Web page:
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Bonn city centre: What hopes do Bonn retailers have for online services?

Bonn city centre : What hopes do Bonn retailers have for online services?

It is not just the large chains, but also the smaller retailers in Bonn who are increasingly selling their goods via the internet. This development has been accelerated by the corona pandemic. Will this help to rescue the city centre? And what will remain of it once the pandemic is over?

Fashion shows on social media, new online shops, consultations via video call - retailers in Bonn have drastically extended their digital services during the pandemic. “We have all understood that it is a must,” explains Maike Reinhardt, managing director of the City-Marketing Bonn association. “We have arrived in the digital world.” If nothing else, this raises the question: Is the future of retail to be found online or in the city centre - or in both worlds?

Jannis Vassiliou, chairman of the Bonn Rhein-Sieg Retail Association, reports that almost half of Bonn retailers are now selling their products on the internet. According to a study by the Retail Association, twelve percent of the online shops have been created since the start of the pandemic. The pick-up principle also allows operators who had previously not really been on the internet to generate some sales, says Vassiliou. He sees the expansion of online retail as a helpful business opportunity, but not a sales saviour.Vassiliou hopes that in the future, retail will be both digital and in the city centre. “Shopping and ordering online - these are two different things”, says Vassiliou. By wandering through the city centre, the customers first get some ideas of what they want to buy. “That’s what the retailer lives from, that’s what the city lives from.”

Fashion store in Godesberg uses lockdown for online shop

The Bad Godesberg fashion store Leyendeckers has had an online shop since December, which they set up “under our own steam” during lockdown, explains Frank Katzer, who runs the store together with Peter Iven. They invested quite a bit, he says, but the online turnover helped to cushion some of the damage caused by the closure. “A lot of people browse the shop, but contact us afterwards and ask questions.”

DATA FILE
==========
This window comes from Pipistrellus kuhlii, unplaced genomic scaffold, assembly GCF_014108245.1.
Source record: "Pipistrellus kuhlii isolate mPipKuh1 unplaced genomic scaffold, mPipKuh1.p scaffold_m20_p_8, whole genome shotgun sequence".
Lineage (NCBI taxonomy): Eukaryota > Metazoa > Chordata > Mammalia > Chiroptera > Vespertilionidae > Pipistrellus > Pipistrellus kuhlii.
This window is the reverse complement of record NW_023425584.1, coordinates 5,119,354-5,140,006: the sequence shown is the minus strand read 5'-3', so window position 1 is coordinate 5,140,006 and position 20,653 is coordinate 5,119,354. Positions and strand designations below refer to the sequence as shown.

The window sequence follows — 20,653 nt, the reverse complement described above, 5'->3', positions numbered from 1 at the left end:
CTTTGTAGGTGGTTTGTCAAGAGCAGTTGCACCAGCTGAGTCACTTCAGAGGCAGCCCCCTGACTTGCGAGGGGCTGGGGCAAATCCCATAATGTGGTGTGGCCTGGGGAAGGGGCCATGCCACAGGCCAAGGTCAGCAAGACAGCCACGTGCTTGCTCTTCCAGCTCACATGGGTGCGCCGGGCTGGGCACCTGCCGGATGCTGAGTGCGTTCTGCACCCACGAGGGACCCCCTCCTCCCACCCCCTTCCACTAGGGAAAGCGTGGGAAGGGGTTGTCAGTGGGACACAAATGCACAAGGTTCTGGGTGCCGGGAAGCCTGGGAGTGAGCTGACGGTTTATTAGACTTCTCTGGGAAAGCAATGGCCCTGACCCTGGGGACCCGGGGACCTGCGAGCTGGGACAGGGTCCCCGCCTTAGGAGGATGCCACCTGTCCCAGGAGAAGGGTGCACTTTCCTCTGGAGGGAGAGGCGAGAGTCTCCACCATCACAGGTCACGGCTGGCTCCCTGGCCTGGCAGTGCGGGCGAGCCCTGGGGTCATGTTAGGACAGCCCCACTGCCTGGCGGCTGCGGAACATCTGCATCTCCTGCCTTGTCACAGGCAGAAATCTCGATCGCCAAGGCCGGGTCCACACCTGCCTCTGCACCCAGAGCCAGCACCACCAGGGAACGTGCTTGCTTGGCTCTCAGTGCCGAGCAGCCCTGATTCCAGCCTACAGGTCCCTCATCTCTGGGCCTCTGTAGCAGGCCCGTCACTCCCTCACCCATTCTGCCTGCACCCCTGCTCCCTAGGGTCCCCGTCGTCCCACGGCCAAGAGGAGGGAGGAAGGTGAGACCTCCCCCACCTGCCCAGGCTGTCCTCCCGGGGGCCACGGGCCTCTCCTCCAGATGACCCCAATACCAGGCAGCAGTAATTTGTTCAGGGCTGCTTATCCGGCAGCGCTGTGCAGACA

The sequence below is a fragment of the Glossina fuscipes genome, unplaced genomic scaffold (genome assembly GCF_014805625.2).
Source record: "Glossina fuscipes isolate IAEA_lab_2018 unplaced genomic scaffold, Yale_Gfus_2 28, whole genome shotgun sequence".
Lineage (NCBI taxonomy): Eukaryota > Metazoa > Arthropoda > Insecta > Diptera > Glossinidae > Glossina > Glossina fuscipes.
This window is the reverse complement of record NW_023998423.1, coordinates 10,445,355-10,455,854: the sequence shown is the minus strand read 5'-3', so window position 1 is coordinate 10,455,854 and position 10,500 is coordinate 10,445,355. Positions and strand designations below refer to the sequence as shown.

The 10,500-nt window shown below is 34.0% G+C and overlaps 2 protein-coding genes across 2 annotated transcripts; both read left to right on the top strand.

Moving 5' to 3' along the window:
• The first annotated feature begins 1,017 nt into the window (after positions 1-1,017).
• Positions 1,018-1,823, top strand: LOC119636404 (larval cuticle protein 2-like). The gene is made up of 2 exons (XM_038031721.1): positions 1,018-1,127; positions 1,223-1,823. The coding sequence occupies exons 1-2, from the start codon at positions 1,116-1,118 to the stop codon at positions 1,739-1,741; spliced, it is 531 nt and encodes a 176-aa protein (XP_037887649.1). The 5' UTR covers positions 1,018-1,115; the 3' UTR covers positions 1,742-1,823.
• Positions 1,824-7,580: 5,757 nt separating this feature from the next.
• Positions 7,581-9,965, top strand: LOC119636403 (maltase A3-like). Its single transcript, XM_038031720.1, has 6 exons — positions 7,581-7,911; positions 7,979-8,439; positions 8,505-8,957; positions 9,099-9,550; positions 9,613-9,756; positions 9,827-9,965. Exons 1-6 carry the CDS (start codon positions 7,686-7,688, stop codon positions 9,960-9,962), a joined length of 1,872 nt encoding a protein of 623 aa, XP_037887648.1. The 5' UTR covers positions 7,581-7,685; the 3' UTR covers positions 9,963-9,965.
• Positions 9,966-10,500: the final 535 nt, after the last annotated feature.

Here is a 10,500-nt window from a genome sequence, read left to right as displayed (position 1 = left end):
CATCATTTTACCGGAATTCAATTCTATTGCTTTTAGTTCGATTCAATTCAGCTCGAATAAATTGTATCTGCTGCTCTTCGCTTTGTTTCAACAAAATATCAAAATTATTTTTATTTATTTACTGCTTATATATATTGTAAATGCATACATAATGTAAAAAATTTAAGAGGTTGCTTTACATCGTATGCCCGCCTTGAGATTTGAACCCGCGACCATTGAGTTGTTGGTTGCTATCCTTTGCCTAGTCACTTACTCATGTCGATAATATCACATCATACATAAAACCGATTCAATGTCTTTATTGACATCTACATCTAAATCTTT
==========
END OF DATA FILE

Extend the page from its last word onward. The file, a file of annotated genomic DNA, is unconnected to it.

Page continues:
The managers deliver the clothes by post or in person. Customers can also pick up things themselves in the store, and get advice on the phone or via video call. Katzer is certain that the online offering will remain even after the pandemic. “The online business is an addition,” says Katzer. The online shop provides a “shop window for the living room”, but customers will still come to the store for advice, he says.

The “VanDorp” furniture store in Bonn’s city centre has been training in e-commerce for two years now. The store launched its new online shop in November. “We developed a new concept, and an agency put it in place,” says Christina Barton-van Dorp, who is the fifth generation to run the family business. Providing the online service with shipping costs money and staff in the long run, but the investment was simply necessary, she says. “You have to remain visible and available to the customers.” This kind of customer care works well. 80 per cent of the buyers come via the online shop.

Fashion show on Instagram instead of online sales

An online shop is out of the question for Heike Helbach who runs the fashion store “Wilde Zeiten”. “I could never do that, sitting at a computer ten hours a day,” says the retailer, who opened her shop in the Old Town in 2011. “What interests me is fashion, decorating the window, coming up with styles and advising women,” says Helbach, who spent many years working as a make-up artist at the theatre. She now keeps in touch with her female customers via the social media platform Instagram, where she films herself in the mirror almost daily to present the new spring collection or cut-price pieces.

“I was already active on there before corona, but in the first lockdown it became the only chance,” says Helbach. She also gives advice on the phone, sends photos of clothes or makes tours of her store via video call. The customers then come in at a set time and pick up the clothes. Helbach makes 50 to 60 appointments in a week. Despite the great popularity, she says: “I work a 60-hour week, but I don’t earn any money. Everything I do here, I do to keep the shop going.”

Thomas Roeb, retail expert from the Bonn/Rhein-Sieg University of Applied Sciences, doubts that online business can be an alternative for regular retailers. Online sales could rescue the stationary retailers in the short term, but Roeb is sceptical about the long term: “The city centre needs its own turnover, a minimum turnover to pay staff and rent.” Rents in Bonn are high, he says, and an online shop also generates costs. Either the online turnover is too low to save the store, or it increases so much that the retailer would have to consider whether it is still worthwhile to run the store in the city centre at all. Roeb explains: “If we don’t succeed in making the city centre more attractive as a city centre in itself, there will be a decline in retail.”

(Original text: Christine Ludewig, Translation: Caroline Kusch)